Brookings Institution's Ted Piccone talks about the easing of some Cuba business regulations by the U.S., and how it could benefit U.S. businesses Bobbi Rebell reports.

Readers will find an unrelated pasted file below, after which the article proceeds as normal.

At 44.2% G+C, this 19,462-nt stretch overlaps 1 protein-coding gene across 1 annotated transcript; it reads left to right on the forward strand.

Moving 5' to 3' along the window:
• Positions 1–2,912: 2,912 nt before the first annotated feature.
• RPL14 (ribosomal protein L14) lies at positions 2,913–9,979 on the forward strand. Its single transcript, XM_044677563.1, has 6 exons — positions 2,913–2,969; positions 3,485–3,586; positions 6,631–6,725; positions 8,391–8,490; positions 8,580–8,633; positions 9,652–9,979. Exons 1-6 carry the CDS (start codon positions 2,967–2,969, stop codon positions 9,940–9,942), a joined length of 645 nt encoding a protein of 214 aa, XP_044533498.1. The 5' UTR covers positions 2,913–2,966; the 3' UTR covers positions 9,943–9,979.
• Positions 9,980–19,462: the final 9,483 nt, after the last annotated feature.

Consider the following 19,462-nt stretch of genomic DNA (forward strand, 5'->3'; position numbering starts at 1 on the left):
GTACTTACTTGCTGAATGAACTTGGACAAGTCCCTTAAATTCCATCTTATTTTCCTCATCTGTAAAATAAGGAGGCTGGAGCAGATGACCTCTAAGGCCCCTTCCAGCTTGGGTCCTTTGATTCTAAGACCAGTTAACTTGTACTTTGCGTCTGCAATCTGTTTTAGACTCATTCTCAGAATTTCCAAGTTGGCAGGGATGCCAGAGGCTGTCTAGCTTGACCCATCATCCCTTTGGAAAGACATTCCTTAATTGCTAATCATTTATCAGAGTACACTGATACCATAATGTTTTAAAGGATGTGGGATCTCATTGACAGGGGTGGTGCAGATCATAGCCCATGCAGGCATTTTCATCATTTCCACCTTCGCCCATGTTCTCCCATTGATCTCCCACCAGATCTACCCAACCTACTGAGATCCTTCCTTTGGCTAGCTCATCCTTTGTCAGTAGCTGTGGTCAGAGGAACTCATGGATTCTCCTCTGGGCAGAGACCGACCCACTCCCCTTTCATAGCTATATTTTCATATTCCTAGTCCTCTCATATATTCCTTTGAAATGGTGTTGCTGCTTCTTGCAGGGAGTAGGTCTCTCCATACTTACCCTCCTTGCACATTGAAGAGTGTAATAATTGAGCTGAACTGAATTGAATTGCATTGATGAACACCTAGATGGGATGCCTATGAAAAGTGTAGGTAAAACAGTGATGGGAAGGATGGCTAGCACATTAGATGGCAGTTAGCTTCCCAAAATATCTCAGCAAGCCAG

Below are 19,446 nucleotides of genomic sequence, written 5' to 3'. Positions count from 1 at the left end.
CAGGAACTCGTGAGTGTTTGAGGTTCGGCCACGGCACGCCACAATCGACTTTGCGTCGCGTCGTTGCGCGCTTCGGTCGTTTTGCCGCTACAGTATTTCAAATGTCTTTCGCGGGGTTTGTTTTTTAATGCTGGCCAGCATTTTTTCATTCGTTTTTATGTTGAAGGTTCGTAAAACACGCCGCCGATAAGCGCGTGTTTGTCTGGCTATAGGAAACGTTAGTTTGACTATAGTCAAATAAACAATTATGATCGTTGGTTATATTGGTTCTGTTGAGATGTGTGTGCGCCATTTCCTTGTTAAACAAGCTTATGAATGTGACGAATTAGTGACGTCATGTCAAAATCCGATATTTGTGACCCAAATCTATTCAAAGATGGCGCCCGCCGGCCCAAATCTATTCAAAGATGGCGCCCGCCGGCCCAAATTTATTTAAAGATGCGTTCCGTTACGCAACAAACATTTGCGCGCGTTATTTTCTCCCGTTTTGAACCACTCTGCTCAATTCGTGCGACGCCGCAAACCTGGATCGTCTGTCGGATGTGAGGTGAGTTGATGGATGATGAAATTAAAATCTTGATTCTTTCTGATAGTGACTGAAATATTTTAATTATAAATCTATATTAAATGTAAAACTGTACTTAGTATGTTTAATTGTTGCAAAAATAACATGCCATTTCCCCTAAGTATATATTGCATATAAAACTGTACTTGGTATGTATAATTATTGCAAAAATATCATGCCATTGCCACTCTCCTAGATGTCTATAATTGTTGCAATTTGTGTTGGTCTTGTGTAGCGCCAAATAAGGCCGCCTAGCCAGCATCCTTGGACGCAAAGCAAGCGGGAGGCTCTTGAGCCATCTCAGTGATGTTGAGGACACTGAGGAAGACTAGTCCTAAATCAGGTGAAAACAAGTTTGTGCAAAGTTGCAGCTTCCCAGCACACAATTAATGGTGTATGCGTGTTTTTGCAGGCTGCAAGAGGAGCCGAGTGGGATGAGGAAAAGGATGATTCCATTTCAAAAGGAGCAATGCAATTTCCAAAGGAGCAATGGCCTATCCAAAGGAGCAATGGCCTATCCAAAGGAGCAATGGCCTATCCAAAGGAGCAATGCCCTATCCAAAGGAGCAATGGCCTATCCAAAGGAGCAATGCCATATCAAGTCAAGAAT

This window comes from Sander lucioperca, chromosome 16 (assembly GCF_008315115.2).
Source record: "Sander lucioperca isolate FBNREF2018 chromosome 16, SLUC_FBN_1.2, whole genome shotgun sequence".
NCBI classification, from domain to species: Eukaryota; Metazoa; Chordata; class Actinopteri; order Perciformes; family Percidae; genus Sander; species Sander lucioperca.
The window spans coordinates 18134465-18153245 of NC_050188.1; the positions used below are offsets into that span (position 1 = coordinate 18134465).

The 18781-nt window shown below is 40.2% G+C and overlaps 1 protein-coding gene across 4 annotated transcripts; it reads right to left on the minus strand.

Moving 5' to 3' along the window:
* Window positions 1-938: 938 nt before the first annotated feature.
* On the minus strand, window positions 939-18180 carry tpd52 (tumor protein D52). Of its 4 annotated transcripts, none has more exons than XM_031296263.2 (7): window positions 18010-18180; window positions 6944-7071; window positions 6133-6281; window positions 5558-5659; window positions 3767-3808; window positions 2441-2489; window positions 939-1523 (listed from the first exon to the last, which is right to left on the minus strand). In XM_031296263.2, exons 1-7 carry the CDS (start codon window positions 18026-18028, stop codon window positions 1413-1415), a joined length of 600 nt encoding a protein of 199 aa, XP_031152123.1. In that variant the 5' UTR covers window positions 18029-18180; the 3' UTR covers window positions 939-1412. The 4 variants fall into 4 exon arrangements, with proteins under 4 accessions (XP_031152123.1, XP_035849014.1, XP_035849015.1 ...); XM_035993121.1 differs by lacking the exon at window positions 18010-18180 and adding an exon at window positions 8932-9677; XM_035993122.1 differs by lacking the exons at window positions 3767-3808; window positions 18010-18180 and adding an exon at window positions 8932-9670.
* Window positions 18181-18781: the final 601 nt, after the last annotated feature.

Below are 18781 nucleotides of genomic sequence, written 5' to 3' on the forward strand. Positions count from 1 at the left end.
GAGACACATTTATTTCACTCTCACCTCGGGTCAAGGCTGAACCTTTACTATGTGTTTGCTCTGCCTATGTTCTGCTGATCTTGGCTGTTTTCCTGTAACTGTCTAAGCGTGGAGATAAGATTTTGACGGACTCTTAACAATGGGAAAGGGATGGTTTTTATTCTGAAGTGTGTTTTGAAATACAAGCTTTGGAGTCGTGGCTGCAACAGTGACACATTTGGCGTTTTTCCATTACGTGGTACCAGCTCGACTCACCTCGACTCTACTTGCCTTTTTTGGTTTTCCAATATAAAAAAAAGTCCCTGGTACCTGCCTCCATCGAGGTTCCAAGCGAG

New regulations will ease restrictions on American companies who want to do business with Cuba starting. September 21 that is Monday here with more on how to sell will play out is Ted the coney is a senior fellow in the Latin America initiative. At Brookings institute great having served. Good afternoon I sit there had been an embargo on Cuba for 53 years what is he cheated over an SEI Monday. Well the embargo is still in place what the president has announced it is the ability to allow US companies that. Are permitted. To go around the embargo. To do this is more easily now they still have to. Work out the details on the Cuban government side but at least the US government is saying we're trying to get out of the way. And do everything we can to facilitate greater. Trade with the Cuban people more people people directing treatment so that we can get past our. Problems. And and move to do a new future. Savannah looks of course is what is the Cuban perspective on this. The Cuban government has been slow and cautious. About these changes they have some big problems they need to address. In their macro economy they have a dual currency system that needs to be fixed. Among other things. That'll big debt payments that need to be made. And so they're going about this and it in a cautious way. So I don't expect this sudden. Opening the doors to teach these permitted US businesses. But. Some gradual. Flexibility. So what are these changes mean for them larger issue of normalization. I think they're enormously positive actually in the whole context not coincidentally. They're timed with the pope's visit to Cuba and then hope Francis comes to Washington in New York continued discussions. On on these matters. And eight signals yet again to the Cuban government and importantly to the US congress. That the president intends to go forward with this. New policy of normalization. Of supporting the Cuban people these matches are very much designed. To support Cuba's emerging private sector. For example also it lifts remittances. Allows a lot more cash flow to families in Cuba who I think can can use that money. To open up their own businesses. So I think that's that's really why it's important. So what does this mean from an American business perspective does it move the needle at all is there any economic impact on these businesses that now see the Cuban. Opportunity. In certain categories it does move the needle so if I'm a telecommunications company for example AT&T or Verizon. I can now open a physical presence on the island. I can not only sell or donate phones I can loan or leased phones. If I'm in the banking business. It allows for more banking activity on the island. As long as it relates to be permitted categories. Agriculture. Telecommunications. And some of the travel and also biomedical. Trade is allowed some construction. Related activities is allowed if the construction is for the private. Sector in Cuba. Carried just finally what are the next steps that you expect to see how does this play out. I think it pushes on two key actors as I mentioned the Cuban government. And also on the US congress. It makes it clear that. Stimulate the business economy and the business community put more pressure. On the US congress to get moving. You know the rest of the world is moving ahead in making its own business deals in Cuba and US companies being left out of the game. So if if congress wants to stimulate. The economy here and create jobs then in these lithium Margo and I think you'll hear more of that argument in the coming months. I think some sex. You're welcome. Our thanks to attend the kind of Brookings I've got your bell this is writers.